I agree with this statement. I hardly think anyone can find fault with such a general statement that promotes sportsmanship and strong athletic competition. Nowhere in this statement does it suggest or infer that players cannot be excited about the successes they experience on the field.
As a father of a child who has played team sports, however, I have seen winning teams making it personal, thrusting their arrogance into the faces of their 9-year-old opponents and focusing on the losing team’s weaknesses and challenges. Any act that is directed toward an opponent in a derogatory manner or that is focused on the failures of an individual player or team is, in all ways, unsportsmanlike and should be called as such.
But we’re not talking about such acts here. This is about end-of-game joy, personal-best celebrations, and emotional shouts of YES! for a job well done — none of which have anything to do with the opponent. Not a single one.
In our everyday lives, we celebrate personal accomplishments all the time, don’t we? A promotion, a personal best for a 5K, even answering the right question in a trivia game. We recognize and encourage demonstrations of pride and elation as strong contributors to personal wellness, self-confidence, self-esteem, and overall happiness.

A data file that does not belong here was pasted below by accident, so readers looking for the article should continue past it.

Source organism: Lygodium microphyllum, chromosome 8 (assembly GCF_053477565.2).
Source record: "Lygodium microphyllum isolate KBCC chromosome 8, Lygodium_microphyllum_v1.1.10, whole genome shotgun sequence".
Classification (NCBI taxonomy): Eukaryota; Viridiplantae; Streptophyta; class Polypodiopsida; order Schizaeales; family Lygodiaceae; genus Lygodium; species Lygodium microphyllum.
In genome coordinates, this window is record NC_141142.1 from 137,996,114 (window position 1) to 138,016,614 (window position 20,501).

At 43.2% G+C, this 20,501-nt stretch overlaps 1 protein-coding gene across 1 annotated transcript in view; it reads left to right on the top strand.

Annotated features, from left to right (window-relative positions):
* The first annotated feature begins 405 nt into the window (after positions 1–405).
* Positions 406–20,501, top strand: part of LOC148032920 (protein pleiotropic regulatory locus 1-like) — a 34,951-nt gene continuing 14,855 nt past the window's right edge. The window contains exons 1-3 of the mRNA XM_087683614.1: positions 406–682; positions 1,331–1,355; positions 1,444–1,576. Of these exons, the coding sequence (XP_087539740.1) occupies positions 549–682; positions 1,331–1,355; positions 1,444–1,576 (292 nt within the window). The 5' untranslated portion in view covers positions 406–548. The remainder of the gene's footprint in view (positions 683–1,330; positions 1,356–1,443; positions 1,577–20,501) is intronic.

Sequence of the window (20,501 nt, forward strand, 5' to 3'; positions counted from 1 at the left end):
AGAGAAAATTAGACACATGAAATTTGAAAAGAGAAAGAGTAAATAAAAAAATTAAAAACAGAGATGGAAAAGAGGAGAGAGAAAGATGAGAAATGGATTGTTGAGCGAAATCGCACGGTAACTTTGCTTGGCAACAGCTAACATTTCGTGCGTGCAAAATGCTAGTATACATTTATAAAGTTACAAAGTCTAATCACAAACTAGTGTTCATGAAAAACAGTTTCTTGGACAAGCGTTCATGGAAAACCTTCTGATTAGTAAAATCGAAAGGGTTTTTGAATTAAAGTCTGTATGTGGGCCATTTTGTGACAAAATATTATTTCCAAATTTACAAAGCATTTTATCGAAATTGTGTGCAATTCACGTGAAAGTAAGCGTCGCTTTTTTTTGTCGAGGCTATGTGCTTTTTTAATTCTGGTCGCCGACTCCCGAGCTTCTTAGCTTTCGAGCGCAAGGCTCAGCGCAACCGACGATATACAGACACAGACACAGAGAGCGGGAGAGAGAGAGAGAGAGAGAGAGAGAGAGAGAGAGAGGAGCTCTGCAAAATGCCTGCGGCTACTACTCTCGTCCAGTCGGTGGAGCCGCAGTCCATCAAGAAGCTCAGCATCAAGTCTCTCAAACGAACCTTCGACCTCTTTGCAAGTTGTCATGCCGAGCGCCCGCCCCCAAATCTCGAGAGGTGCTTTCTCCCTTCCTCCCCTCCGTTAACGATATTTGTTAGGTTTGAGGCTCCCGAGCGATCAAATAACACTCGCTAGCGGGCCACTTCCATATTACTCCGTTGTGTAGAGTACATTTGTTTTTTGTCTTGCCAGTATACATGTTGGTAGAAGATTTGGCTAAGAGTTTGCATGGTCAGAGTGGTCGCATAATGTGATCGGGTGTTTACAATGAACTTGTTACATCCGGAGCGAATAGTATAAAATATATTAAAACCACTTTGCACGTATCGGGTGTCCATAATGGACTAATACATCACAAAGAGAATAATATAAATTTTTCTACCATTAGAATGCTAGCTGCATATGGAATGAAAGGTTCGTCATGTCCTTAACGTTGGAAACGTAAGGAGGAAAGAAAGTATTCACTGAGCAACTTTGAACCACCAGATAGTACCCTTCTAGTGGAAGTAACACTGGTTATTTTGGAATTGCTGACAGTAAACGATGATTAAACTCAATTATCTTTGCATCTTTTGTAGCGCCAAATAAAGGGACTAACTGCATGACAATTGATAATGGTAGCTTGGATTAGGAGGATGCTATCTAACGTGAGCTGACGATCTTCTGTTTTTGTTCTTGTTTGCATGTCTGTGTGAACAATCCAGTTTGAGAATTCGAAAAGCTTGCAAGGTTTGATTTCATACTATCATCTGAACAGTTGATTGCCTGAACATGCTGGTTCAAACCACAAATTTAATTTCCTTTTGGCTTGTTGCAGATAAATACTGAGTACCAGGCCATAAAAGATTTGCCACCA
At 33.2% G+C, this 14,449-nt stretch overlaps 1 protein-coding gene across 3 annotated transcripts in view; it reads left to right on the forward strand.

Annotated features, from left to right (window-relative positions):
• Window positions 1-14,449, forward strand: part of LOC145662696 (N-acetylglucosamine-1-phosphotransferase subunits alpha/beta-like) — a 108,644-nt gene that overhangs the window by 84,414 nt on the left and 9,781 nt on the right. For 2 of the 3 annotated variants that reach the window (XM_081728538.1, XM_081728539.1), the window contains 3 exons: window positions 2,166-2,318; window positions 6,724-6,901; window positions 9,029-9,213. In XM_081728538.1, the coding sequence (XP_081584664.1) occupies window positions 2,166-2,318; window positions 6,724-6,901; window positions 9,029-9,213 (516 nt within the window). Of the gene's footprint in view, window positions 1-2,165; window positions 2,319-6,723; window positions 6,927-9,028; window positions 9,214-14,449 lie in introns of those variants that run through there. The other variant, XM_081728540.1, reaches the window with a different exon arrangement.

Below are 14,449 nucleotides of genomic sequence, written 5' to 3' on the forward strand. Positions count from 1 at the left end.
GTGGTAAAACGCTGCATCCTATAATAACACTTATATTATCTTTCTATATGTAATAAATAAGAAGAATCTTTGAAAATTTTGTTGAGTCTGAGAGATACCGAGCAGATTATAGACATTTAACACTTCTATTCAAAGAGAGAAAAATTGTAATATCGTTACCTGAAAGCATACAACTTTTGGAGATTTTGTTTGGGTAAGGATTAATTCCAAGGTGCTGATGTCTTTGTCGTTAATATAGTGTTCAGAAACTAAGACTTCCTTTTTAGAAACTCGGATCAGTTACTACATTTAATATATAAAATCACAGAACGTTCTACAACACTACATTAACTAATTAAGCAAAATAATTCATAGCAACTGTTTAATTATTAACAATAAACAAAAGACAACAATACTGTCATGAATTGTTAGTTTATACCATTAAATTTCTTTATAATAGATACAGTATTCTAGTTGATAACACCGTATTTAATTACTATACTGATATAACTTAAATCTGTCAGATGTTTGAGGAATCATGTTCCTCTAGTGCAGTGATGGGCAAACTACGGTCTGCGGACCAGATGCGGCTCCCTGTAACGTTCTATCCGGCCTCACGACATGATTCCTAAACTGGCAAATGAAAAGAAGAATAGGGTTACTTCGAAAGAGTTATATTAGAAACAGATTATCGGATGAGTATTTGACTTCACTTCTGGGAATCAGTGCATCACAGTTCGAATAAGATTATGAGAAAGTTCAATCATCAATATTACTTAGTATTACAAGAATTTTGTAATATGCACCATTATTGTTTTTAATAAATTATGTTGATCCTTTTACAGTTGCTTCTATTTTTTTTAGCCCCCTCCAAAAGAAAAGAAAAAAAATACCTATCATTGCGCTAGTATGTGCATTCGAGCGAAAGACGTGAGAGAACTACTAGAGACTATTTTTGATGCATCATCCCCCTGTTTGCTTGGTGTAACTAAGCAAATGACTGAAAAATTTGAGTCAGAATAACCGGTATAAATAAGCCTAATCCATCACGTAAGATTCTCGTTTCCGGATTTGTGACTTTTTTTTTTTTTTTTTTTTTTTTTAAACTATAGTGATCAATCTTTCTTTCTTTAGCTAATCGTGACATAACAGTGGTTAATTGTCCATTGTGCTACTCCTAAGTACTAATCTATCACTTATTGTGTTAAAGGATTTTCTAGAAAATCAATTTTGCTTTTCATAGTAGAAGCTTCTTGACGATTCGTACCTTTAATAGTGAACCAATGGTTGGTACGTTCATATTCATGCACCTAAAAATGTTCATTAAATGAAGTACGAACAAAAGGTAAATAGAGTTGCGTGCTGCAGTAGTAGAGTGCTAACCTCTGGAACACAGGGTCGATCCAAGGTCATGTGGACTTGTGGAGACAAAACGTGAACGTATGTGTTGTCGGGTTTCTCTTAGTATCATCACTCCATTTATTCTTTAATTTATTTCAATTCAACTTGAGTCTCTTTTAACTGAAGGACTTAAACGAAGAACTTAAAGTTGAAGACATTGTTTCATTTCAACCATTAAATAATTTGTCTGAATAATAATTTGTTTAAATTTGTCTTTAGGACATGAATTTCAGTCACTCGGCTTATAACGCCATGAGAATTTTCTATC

Our cheerleaders promote and encourage emotional outbursts from our fans. Million-dollar scoreboards and video displays in our larger stadiums rally us to chant, cheer, and get involved. Even in other sports, like golf and baseball, fist pumps are expected, anticipated, and enjoyed by their fans. Yet, the very players for other sports who are on the field making the plays are restricted from doing anything that even resembles a fraction of such elation. It just doesn’t make any sense.
We are sending the wrong message to our sports teams, both professional and at the local level. Instead of discouraging and penalizing pride and celebration, we should be telling the refs and the parents on the losing side of the field to realize that this is part of the game. This is what you sign up for when your child plays a sport where there are winners and losers.
It’s not about you, folks. Leave the winners alone and let them celebrate their successes. Your time will come soon enough, and when it does, I hope you celebrate with the same pride and elation.